Back in October, The New York Daily News printed a story about media investor Steve Rattner’s wife and her problem with booze and driving a car one night on the Throggs Neck Bridge. As Michael Wolff pointed out on Newser, the story mysteriously vanished from the News‘ Web site.
Well, it’s happened again, leading us to wonder if this is just some weird coincidence. Or, possibly, Mr. Rattner has more juice than anyone in the city.
On Wendesday, The News printed a story in the first edition about Steve Rattner’s connections with political consultant Hank Morris who is currently under investigation by the Attorney General’s office. The story, once again, appears on Nexis. And once again, the story is nowhere to be found online.
A News spokesperson told us, “The story you are referring to was a first edition place holder before we used the space for the Obama speech,” she said. “The Web normally would not pick up a story from a single edition.”
“He had nothing to do with it,” said a spokesman for Mr. Rattner.
When asked if two stories about Mr. Rattner disappearing might seem to be, at best, a bizarre coincidence, she said, “Honestly, it’s one of those situations where the Web wouldn’t pick up something from a single edition.”
We also put in an interview request with Martin Dunn, the paper’s editor, and we’re waiting to hear back from him.
Here is the story that you can access on Nexis, but nowhere else from the News:
Daily News (New York)
February 25, 2009 Wednesday
BAM’S MAN LINKED TO HEVESI PAL
BYLINE: BY KENNETH LOVETT DAILY NEWS ALBANY BUREAU CHIEF
SECTION: NEWS; Pg. 9
LENGTH: 510 words
ALBANY – Manhattan moneyman Steve Rattner–President Obama’s new auto industry bailout guru — has ties to a political consultant under state investigation, the Daily News has learned.
Rattner’s investment firm, Quadrangle Group, won $150 million in state pension business in March 2005 with the help of Hank Morris, top political consultant to the state’s disgraced ex-controller, Alan Hevesi, records obtained by The News show.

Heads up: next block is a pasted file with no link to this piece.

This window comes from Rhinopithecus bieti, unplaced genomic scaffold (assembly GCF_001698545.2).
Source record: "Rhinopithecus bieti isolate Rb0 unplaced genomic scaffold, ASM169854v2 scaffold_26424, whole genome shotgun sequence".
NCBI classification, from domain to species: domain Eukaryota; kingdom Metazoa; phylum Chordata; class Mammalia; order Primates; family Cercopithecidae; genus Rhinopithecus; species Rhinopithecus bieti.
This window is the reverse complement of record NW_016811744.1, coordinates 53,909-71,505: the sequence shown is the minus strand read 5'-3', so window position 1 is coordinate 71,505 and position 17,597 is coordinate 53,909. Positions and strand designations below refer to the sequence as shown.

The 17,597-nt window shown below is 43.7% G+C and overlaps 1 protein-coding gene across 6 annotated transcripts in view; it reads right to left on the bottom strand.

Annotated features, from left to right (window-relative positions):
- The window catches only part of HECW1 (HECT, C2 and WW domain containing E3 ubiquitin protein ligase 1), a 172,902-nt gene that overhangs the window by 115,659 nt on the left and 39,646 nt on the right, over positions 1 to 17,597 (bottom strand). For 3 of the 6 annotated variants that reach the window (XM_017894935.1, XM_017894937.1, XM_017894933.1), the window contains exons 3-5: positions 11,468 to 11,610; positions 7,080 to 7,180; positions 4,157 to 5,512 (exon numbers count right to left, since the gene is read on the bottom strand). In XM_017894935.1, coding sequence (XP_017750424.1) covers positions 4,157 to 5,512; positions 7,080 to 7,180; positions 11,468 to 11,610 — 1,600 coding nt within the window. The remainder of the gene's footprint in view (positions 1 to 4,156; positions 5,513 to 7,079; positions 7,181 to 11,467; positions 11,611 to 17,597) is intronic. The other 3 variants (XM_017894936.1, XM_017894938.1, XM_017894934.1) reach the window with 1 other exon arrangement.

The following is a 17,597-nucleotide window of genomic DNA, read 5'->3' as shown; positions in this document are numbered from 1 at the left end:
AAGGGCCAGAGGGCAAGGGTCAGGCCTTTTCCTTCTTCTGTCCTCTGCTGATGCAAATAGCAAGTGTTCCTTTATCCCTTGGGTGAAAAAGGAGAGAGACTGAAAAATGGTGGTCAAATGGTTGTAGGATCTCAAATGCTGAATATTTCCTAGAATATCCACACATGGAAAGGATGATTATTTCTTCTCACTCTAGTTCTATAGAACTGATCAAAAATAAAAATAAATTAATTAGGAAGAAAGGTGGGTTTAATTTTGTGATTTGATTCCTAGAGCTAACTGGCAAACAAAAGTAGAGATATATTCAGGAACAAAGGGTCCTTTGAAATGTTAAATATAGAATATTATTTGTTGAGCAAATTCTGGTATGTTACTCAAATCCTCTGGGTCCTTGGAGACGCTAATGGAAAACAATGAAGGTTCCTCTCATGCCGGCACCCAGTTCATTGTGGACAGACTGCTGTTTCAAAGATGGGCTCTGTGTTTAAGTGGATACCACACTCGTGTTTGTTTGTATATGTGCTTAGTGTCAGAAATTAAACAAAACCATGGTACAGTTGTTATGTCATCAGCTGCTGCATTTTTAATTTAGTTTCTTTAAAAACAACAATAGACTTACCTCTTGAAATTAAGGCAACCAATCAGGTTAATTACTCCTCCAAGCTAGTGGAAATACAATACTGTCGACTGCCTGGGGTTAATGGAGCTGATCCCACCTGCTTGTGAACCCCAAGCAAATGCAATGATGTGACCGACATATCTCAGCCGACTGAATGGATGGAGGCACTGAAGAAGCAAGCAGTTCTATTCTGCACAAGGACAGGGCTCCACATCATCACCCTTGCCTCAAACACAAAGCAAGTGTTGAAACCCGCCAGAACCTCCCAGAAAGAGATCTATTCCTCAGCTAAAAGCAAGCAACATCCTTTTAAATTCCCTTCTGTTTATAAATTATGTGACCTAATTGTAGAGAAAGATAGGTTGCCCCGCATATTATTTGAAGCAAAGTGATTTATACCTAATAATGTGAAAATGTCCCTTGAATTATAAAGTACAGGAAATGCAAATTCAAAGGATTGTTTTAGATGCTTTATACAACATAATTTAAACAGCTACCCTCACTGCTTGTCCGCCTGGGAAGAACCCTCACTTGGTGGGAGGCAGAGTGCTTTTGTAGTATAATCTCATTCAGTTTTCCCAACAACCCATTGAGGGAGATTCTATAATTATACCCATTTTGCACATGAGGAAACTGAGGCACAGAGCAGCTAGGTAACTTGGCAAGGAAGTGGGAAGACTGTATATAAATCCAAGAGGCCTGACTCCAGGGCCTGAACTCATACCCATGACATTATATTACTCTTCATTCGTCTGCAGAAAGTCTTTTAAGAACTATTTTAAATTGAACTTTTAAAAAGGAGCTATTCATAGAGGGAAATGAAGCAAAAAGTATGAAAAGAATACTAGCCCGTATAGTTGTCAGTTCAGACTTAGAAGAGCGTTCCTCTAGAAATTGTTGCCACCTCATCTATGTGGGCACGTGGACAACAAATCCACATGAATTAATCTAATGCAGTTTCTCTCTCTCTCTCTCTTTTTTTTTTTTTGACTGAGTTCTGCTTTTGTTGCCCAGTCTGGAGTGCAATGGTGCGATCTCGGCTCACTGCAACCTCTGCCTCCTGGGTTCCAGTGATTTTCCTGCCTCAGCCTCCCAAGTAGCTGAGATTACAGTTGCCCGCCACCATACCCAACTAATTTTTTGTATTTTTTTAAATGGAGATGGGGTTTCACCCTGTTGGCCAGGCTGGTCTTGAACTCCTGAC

Attorney General Andrew Cuomo is investigating a possible pay-to-play scheme involving Morris and the controller’s office during Hevesi’s four-year tenure.
At least one Quadrangle representative is said to have testified before a grand jury hearing evidence in the case, a financial-sector source said.
Neither Rattner – a Quadrangle co-founder and former managing principal – nor anyone else at the firm is a target of the probe, a source said.
Still, a number of questions surround the deal, including how Quadrangle came to hire Morris and the little-known Connecticut-based financial firm that employed him, Searle & Co.
It’s also unclear what Morris did for the money he and Searle got from Quadrangle.
Records show Quadrangle listed Searle & Co. and Boston-based Monument Group as its placement agents – middlemen who collect a commission for connecting investment firms and pension funds.
Monument Group associate Liz Hartigan said her firm worked closely with Quadrangle’s management team, including Rattner, on the 2005 pension fund deal.
She said Monument Group has no idea who Morris is and also never heard of Searle & Co..
“We just dealt with the New York Common Retirement Fund as an agent for Quadrangle, but we did not have anything to do with Searle & Co. or Hank Morris,” Hartigan said. “We don’t know to what extent they were involved.”
Morris, who quietly registered as a financial broker after Hevesi took office in 2003, is said by investigators to have received $25 million in fees over four years from an array of firms that he helped win business with the controller’s office.
Investigators are proving whether investment companies were pressured into hiring Morris in order to get state pension money.
Hevesi resigned in 2006 for unrelated reasons.
It’s unclear how much Morris received from Quadrangle.
Rattner, Morris and his lawyer did not return calls for comment. Quadrangle and Searle officials refused comment.
A powerhouse Democratic fund-raiser, Rattner resigned from the firm on Monday after Obama tapped him to serve as auto bailout counselor for the Treasury Department.
At one point, Rattner was expected to become Obama’s car czar with full oversight over the industry. That appointment never happened, though he will have many of the responsibilities in his role as counselor.
He will also serve as an adviser on a variety of other economic and financial matters.
A U.S. Treasury spokesman had no comment.
The state pension fund has invested $100 million of the $150 million committed to Quadrangle. The return has been on par with comparable investments, the controller’s office said. firstname.lastname@example.org